2. The method of forming an insulated reservoir suitable for storing a volatile liquid at substantially atmospheric pressure which comprises sinking a first ring of freeze pipes about the periphery of the reservoir site through a water-saturated, water-permeable formation to a water-impermeable formation; sinking a second ring of freeze pipes about said first ring of freeze pipes spaced more than earth freezing distance exteriorly from and substantially parallel to said first ring; circulating a refrigerant through said freeze pipes to freeze a pair of spaced apart concentric cylindrical shells of frozen earth with frozen water-saturated earth therebetween; excavating the unfrozen earth from within the central shell; removing the Water from the unfrozen earth between the spaced shells; placing a roof over the reservoir; and introducing volatile liquid to the reservoir.
3. The method of insulating a frozen earth storage pit wherein the pit is formed by sinking a first plurality of freeze pipes about the periphery of the pit site through water-saturated, water-permeable earth to a sub-surface formation that is water-impermeable, circulating a refrigerant through said freeze pipes to freeze a first cylindrical shell in the earths surface, and excavating the unfrozen earth within the shell, which method comprises sinking a second plurality of freeze pipes about the periphery of and spaced exteriorly from the first shell of frozen earth to form a second cylindrical shell of frozen earth; circulating a refrigerant through the second plurality of freeze pipes; and removing water from the unfrozen earth between the first and second shells.
4. The method of insulating a frozen earth storage pit where the pit is formed by a first shell of frozen, Watersaturated earth which comprises forming a second shell of frozen, water-saturated earth spaced exteriorly from and enclosing said first shell; removing water-saturated earth from the space between said first and second shells; and filling said space with insulation.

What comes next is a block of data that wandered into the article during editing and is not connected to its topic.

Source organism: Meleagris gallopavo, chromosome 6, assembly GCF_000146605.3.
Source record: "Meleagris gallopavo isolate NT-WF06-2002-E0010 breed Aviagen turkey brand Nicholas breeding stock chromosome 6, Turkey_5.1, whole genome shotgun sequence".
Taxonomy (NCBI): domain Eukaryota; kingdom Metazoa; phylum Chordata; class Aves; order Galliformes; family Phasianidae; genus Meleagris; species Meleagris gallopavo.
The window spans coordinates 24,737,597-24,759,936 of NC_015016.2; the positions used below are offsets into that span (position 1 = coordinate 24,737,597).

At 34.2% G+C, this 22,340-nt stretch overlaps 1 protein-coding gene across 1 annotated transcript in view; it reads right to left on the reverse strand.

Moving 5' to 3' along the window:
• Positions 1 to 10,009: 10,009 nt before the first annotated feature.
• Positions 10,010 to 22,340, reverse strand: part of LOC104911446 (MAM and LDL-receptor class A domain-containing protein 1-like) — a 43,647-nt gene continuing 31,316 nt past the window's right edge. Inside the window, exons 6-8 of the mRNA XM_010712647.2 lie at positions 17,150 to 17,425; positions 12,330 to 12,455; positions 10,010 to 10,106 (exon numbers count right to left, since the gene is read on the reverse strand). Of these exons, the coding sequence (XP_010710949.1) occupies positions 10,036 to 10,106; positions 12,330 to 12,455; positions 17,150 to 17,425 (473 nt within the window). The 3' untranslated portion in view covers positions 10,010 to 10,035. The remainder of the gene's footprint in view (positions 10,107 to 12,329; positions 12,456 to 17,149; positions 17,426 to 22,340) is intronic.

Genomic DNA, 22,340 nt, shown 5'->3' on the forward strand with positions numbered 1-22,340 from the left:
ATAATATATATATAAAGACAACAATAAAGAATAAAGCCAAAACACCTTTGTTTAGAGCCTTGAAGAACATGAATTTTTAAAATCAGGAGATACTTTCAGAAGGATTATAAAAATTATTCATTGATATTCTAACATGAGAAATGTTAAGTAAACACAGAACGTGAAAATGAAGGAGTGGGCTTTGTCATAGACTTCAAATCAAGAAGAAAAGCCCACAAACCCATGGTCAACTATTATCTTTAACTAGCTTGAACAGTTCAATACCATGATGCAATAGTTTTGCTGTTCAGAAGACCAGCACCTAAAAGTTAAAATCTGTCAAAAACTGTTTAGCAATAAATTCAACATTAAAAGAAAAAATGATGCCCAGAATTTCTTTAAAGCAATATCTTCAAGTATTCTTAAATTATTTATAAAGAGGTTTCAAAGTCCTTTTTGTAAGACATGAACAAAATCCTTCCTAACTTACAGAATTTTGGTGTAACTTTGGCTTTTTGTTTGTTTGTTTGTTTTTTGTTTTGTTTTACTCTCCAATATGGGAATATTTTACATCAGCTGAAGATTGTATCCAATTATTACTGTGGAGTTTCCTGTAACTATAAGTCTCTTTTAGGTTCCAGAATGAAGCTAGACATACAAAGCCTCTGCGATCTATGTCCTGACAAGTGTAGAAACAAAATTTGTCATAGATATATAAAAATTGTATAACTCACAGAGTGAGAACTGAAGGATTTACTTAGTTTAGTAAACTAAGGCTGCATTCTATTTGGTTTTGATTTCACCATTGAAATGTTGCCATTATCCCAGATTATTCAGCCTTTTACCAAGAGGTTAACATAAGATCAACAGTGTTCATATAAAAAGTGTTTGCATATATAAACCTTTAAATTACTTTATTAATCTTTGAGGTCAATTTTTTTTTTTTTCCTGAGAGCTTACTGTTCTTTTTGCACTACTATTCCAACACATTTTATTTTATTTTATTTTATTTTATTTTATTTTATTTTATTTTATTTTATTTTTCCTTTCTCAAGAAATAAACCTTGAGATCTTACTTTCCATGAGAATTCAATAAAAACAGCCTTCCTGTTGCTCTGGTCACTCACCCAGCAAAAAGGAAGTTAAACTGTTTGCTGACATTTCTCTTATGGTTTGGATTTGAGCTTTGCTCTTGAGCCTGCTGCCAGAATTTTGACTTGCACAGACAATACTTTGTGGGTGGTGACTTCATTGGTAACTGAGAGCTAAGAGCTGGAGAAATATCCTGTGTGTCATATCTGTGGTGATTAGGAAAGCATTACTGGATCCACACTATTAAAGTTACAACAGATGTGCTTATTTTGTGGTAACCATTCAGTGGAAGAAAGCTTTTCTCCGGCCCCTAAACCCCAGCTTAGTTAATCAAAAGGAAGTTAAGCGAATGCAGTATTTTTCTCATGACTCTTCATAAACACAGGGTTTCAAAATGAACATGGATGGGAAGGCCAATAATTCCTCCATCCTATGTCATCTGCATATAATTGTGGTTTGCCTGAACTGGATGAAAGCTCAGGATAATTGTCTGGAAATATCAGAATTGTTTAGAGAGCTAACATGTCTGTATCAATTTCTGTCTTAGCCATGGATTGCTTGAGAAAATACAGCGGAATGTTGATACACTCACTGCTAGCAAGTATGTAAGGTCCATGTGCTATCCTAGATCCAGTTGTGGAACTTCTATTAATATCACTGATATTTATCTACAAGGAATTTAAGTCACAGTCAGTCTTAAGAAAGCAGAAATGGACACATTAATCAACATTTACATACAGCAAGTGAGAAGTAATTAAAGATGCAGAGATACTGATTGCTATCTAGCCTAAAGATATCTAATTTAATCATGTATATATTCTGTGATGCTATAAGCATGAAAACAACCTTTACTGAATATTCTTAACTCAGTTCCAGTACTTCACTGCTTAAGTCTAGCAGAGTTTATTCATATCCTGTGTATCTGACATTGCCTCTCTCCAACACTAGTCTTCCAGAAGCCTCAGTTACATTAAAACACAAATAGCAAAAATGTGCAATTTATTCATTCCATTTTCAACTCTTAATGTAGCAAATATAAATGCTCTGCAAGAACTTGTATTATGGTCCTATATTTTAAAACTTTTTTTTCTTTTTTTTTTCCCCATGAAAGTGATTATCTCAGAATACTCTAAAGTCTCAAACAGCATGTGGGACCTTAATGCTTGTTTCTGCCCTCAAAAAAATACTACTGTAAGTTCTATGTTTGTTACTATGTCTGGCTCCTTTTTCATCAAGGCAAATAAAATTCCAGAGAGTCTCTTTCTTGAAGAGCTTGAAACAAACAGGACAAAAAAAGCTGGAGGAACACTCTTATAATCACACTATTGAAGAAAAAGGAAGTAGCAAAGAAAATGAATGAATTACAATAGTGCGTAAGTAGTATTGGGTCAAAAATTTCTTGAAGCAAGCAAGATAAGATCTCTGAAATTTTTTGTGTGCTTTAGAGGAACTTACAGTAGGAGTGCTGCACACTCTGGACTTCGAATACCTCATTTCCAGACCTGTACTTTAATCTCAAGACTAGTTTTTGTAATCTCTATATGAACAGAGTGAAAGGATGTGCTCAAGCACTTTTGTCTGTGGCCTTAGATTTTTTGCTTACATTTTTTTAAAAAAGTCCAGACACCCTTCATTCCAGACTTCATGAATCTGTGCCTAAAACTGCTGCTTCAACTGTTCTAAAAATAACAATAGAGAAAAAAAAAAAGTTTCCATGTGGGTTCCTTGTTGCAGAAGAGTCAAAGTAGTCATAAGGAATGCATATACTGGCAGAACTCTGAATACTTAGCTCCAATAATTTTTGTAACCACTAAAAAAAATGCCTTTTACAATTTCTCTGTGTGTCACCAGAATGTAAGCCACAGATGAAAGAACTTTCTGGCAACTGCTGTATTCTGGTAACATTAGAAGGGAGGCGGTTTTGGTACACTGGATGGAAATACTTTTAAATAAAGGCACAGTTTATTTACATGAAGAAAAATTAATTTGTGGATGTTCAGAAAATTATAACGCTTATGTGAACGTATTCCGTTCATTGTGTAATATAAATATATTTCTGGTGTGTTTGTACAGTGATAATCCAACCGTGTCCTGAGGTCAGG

5. The method of claim 4 wherein the insulation is polyurethane foam.
6. The method of claim 4 wherein the insulation is a water impermeable, plastic foam; and the second shell is allowed to melt.
7. The method of claim 4 wherein the insulation is glass wool insulation replacing the earth.
8. An insulated earthen reservoir for storage of a volatile liquid at about its boiling temperature comprising a roofed cavity in a first shell of frozen Water-saturated, water-permeable earth; a second shell of frozen water-saturated, water-permeable earth spaced exteriorly from said first shell; and a layer of substantially dry earth positioned between said first and second shells.
9. An insulated earthen reservoir for storage of a Volatile liquid at about its boiling temperature comprising an opentopped cavity in frozen, water-saturated earth; a first ring of freeze pipes disposed about the periphery of said cavity extending downwardly into the earth and inwardly toward the center of the cavity; a second ring of freeze pipes disposed substantially parallel to said rst ring and spaced from said rst ring more than earth freezing distance exteriorly from said rst ring; means to supply refrigerant to said freeze pipes; pump means for removing water 1 from the unfrozen earth between said rings of freeze pipes; an insulated roof covering said cavity; and means to add volatile liquid to and withdraw volatile liquid from said cavity.
6 References Cited UNITED STATES PATENTS 363,419 5/1887 Poetsch 61-36.1 3,064,436 11/ 1962 Loofbourow 61.5 3,241,274 6/ 1966 Proctor et a1 61-.5 X 3,271,962 9/1966 Dahms et al. 61-36.1 3,292,377 12/ 1966 Sanger 61-.5
FOREIGN PATENTS 148,614 2/ 1904 Germany. 111,569 3/1962 Pakistan.
EARL I. WITMER, Primary Examiner.
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|U.S. Classification||405/56, 62/260, 62/53.1|